There isn’t anything incredibly explosive or disruptive Washington does on defense. They rank 106th overall in HAVOC rating, so most of their defense is based on very solid fundamental play by their defense that quickly finds and tackles opposing skill players. See Ben Burr-Kirven’s 80 tackles and the lack of explosive or efficient plays despite high opportunity rate, low stuff rates, and high completion %. This is a very high floor defense that doesn’t generate many SportCenter plays, but does it job.

With Jeremiah Hawkins getting more snaps as a runner/receiver on motions as well as Vic Wharton/Patrick Laird finding their groves on offense, there is a chance that they can find their mojo after being effective against Oregon State.

Cal Defense (18th-Ranked Defense) vs. Washington Offense (25th-Ranked Offense)

Cal on Defense, Washington on Offense

Category Washington Offense Washington Rk Cal Defense Cal Rk
Category Washington Offense Washington Rk Cal Defense Cal Rk
RUSHING S&P+ 110.4 19 104.1 57
Rushing marginal efficiency* -4.60% 42 -8.90% 56
Rushing marginal explosiveness* -0.19 112 -0.23 16
Opportunity rate* 49.70% 43 48.20% 89
Stuff rate* 18.50% 61 19.60% 64
PASSING S&P+ 113.5 19 111.2 22
Passing marginal efficiency* 4.10% 25 -7.00% 18
Passing marginal explosiveness* 28.70% 35 6.30% 28
Passing completion rate* 66.20% 19 58.30% 55
Sack rate* 5.40% 47 6.80% 56

This is going to be a fun match-up from a “good” on “good” standpoint. Cal’s pass defense will face its second big test of the season. After falling short against Oregon, the defensive backfield is looking to redeem itself against a very good opponent. Even without Dante Pettis and John Ross on the outside, this offense is able to move along.

The obvious receiving threat on the offense is Aaron Fuller, who has nearly double the targets as the #2 receiver (Ty Jones). Cal will send out Camryn Bynum on Fuller while Elijah Hicks will probably find himself in an unfavorable match-up with Jones. Cal DBs have shown in the Arizona game that they can effectively shut down large WRs (Shawn Pointdexter was held to 3 catches for 16 yards).

The Washington run game can pose the issues with its ability to grind out yards without taking too many negative plays. Even with Myles Gaskin out in the last game, the Huskies were able to produce a consistent run game against a good Colorado squad. Washington knows that they have a reliable run game, hence they run the ball 66% of the time on standard downs.


Looking at the way the Huskies run often and effectively (without explosiveness), it stands to reason that their highly effective and explosive passing game benefits from the fact that defenses focus on stopping the run game. Cal will have to find a way to do both. One schematic way of doing so is being able to play Cover 4 with the safeties peeking into the backfield and relying on the corners to force the WRs outside, putting the WRs between them and the sideline in case of deep play-action shots.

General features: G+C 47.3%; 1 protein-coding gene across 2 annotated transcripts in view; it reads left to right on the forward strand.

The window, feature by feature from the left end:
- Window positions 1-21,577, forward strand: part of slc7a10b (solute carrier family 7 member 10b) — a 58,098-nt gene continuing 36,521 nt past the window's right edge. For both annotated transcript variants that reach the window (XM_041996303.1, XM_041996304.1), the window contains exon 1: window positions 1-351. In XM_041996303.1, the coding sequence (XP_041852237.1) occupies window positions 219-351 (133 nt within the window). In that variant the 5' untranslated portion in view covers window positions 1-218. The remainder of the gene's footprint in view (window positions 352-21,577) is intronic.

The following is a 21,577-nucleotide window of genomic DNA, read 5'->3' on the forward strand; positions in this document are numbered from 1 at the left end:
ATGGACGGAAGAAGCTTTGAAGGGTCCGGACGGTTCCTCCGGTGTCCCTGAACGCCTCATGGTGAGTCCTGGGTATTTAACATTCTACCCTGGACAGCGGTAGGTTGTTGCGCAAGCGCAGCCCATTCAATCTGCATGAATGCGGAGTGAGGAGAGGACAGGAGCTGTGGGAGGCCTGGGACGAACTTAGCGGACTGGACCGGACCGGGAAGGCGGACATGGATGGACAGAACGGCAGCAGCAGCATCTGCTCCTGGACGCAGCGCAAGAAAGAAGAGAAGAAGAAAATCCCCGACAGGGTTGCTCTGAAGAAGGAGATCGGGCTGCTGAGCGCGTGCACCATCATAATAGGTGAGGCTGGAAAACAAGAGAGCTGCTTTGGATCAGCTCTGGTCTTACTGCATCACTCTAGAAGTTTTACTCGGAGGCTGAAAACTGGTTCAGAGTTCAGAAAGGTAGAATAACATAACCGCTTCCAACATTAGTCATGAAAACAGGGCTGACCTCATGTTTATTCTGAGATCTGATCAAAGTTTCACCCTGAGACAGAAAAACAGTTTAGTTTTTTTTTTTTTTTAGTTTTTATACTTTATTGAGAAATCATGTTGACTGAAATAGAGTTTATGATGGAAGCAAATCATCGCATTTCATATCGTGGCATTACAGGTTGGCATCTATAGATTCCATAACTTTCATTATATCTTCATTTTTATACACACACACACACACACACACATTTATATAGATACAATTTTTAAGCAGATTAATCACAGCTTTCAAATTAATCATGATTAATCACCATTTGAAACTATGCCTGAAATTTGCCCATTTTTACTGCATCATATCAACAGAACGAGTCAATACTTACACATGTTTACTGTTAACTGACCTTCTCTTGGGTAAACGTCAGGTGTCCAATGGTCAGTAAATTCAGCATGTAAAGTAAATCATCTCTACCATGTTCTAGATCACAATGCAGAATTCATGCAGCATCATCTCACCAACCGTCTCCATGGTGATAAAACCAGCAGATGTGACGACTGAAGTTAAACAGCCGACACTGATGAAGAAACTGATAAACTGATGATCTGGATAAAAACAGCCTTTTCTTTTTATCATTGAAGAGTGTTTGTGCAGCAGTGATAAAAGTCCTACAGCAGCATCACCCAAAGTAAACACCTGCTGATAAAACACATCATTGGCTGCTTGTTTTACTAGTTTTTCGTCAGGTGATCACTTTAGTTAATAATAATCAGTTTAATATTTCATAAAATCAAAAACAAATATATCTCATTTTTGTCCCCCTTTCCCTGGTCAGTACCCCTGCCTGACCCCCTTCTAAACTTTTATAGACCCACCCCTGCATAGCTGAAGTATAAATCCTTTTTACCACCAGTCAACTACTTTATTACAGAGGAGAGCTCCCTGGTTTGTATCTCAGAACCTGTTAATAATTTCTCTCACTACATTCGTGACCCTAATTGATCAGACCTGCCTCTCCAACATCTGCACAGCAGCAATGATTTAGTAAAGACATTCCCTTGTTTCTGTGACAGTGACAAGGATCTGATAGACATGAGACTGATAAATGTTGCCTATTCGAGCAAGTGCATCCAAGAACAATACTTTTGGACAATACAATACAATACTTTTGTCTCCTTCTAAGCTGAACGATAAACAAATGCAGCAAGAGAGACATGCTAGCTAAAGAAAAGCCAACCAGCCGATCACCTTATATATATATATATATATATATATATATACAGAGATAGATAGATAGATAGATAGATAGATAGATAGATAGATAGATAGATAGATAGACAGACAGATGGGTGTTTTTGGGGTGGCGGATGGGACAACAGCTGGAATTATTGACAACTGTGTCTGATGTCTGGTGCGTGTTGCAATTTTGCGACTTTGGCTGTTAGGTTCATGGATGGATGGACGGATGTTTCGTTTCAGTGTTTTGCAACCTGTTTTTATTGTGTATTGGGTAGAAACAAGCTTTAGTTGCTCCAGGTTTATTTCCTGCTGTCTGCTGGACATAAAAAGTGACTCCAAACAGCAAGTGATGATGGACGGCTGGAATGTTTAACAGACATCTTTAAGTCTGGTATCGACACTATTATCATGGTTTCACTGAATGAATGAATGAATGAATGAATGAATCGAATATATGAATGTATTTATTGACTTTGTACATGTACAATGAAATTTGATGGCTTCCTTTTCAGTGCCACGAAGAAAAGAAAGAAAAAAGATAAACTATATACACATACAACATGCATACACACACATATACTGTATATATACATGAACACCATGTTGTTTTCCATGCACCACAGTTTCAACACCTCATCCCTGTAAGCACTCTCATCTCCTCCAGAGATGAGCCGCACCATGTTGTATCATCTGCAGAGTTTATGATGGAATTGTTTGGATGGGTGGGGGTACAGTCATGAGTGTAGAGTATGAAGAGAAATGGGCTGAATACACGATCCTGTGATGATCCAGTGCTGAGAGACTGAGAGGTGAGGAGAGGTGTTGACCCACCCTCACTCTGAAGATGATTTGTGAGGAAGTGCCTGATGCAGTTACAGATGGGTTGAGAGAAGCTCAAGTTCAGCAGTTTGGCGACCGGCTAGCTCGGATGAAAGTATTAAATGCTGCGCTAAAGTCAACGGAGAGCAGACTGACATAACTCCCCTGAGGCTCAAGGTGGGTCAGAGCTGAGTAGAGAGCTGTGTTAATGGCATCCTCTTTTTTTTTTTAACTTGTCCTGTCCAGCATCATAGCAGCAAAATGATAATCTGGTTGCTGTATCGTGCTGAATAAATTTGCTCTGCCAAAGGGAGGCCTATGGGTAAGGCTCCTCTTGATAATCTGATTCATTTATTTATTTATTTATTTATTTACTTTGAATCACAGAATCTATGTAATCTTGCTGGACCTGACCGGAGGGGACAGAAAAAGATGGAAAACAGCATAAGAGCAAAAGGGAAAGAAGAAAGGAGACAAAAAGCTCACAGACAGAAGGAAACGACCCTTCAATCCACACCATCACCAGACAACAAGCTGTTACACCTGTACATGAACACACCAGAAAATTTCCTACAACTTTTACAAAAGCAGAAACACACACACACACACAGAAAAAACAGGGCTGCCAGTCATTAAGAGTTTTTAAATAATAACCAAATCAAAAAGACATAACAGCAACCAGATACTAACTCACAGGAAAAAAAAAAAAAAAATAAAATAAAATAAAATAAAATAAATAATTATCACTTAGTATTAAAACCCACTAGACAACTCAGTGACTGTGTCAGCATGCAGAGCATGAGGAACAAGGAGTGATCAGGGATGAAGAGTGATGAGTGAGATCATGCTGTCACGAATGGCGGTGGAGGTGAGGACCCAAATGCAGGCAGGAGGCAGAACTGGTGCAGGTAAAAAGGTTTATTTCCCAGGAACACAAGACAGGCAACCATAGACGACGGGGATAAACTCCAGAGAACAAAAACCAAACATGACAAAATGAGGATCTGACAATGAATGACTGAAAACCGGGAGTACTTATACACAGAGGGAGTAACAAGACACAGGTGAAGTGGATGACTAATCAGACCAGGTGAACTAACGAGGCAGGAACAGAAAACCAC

Breakdown Sports

Source for picture

That or we can run man coverage across the board with a Cover 1 and stack the box. Then, the FS has to keep the eye for the deep ball and cover more of the backfield as well as the TE/RBs between the hashes. The ILBs will probably key onto the run.

On offense, Cal needs to find ways to fight through those tackles and create yards after contact that other teams have not been able to find. The offense must find ways for the skill players to bounce off Washington’s players, create route combinations that make DBs second guess themselves, use motion to prevent bump-and-run coverage, and flood zones with Wharton/Noa/Ways/Remigio.

For example, see the following tweet about how the Chiefs used WR movement to move away the LB who had the RB assignment, resulting in a quick strike into the seam.

In the run game, Laird has shown the burst that was missing; his success will depend on whether the OL can consistently wash the DL/LBs down and create double teams to open running lanes. I am confident that if we give Laird 18 inches of daylight, he can grind down the Husky defense.

It is going to be a long game, with the difficulty being ramped up. How Cal showcases itself in this game will be a good barometer of whether the Oregon State game was a mirage or the start of an exciting second half of the season for the California Golden Bears.